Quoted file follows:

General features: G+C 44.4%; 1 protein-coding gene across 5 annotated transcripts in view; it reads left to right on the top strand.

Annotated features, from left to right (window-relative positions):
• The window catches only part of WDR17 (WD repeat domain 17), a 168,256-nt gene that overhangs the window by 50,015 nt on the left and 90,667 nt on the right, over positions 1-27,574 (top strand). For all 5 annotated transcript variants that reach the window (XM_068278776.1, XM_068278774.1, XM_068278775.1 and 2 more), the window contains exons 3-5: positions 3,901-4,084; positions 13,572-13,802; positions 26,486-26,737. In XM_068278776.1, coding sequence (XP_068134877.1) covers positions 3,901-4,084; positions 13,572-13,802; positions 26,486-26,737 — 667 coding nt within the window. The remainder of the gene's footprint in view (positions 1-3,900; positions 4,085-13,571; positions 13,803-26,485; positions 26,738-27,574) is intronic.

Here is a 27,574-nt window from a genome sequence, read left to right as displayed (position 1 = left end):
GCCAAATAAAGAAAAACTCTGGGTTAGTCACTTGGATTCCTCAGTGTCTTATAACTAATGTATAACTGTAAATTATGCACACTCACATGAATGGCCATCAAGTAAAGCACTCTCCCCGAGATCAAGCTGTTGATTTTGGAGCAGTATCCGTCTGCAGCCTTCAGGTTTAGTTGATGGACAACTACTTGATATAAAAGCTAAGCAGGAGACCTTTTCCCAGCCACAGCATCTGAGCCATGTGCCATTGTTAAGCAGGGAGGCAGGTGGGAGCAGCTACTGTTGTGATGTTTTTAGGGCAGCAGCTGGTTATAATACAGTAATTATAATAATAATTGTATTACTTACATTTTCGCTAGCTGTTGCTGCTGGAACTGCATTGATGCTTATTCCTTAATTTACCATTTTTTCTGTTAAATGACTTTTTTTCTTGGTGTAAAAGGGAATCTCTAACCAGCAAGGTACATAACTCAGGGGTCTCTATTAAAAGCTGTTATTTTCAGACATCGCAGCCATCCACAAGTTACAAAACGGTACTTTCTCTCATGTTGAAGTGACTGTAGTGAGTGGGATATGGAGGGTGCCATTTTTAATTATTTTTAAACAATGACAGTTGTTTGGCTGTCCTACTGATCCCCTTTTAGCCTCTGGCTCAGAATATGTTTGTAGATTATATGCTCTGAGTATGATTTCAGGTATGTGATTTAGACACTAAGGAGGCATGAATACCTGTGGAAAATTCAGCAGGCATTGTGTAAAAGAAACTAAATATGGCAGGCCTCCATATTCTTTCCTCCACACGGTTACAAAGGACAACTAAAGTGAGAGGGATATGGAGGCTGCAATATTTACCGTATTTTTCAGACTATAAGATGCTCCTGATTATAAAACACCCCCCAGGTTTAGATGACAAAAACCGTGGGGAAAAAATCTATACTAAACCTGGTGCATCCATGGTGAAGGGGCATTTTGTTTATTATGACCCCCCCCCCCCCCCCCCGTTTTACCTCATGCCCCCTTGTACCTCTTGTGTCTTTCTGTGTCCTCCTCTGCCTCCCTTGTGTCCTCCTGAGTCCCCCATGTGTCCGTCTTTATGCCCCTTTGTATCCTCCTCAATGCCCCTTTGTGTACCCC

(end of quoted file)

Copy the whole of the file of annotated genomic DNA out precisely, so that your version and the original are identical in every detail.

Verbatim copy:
General features: G+C 44.4%; 1 protein-coding gene across 5 annotated transcripts in view; it reads left to right on the top strand.

Annotated features, from left to right (window-relative positions):
• The window catches only part of WDR17 (WD repeat domain 17), a 168,256-nt gene that overhangs the window by 50,015 nt on the left and 90,667 nt on the right, over positions 1-27,574 (top strand). For all 5 annotated transcript variants that reach the window (XM_068278776.1, XM_068278774.1, XM_068278775.1 and 2 more), the window contains exons 3-5: positions 3,901-4,084; positions 13,572-13,802; positions 26,486-26,737. In XM_068278776.1, coding sequence (XP_068134877.1) covers positions 3,901-4,084; positions 13,572-13,802; positions 26,486-26,737 — 667 coding nt within the window. The remainder of the gene's footprint in view (positions 1-3,900; positions 4,085-13,571; positions 13,803-26,485; positions 26,738-27,574) is intronic.

Here is a 27,574-nt window from a genome sequence, read left to right as displayed (position 1 = left end):
GCCAAATAAAGAAAAACTCTGGGTTAGTCACTTGGATTCCTCAGTGTCTTATAACTAATGTATAACTGTAAATTATGCACACTCACATGAATGGCCATCAAGTAAAGCACTCTCCCCGAGATCAAGCTGTTGATTTTGGAGCAGTATCCGTCTGCAGCCTTCAGGTTTAGTTGATGGACAACTACTTGATATAAAAGCTAAGCAGGAGACCTTTTCCCAGCCACAGCATCTGAGCCATGTGCCATTGTTAAGCAGGGAGGCAGGTGGGAGCAGCTACTGTTGTGATGTTTTTAGGGCAGCAGCTGGTTATAATACAGTAATTATAATAATAATTGTATTACTTACATTTTCGCTAGCTGTTGCTGCTGGAACTGCATTGATGCTTATTCCTTAATTTACCATTTTTTCTGTTAAATGACTTTTTTTCTTGGTGTAAAAGGGAATCTCTAACCAGCAAGGTACATAACTCAGGGGTCTCTATTAAAAGCTGTTATTTTCAGACATCGCAGCCATCCACAAGTTACAAAACGGTACTTTCTCTCATGTTGAAGTGACTGTAGTGAGTGGGATATGGAGGGTGCCATTTTTAATTATTTTTAAACAATGACAGTTGTTTGGCTGTCCTACTGATCCCCTTTTAGCCTCTGGCTCAGAATATGTTTGTAGATTATATGCTCTGAGTATGATTTCAGGTATGTGATTTAGACACTAAGGAGGCATGAATACCTGTGGAAAATTCAGCAGGCATTGTGTAAAAGAAACTAAATATGGCAGGCCTCCATATTCTTTCCTCCACACGGTTACAAAGGACAACTAAAGTGAGAGGGATATGGAGGCTGCAATATTTACCGTATTTTTCAGACTATAAGATGCTCCTGATTATAAAACACCCCCCAGGTTTAGATGACAAAAACCGTGGGGAAAAAATCTATACTAAACCTGGTGCATCCATGGTGAAGGGGCATTTTGTTTATTATGACCCCCCCCCCCCCCCCCCGTTTTACCTCATGCCCCCTTGTACCTCTTGTGTCTTTCTGTGTCCTCCTCTGCCTCCCTTGTGTCCTCCTGAGTCCCCCATGTGTCCGTCTTTATGCCCCTTTGTATCCTCCTCAATGCCCCTTTGTGTACCCC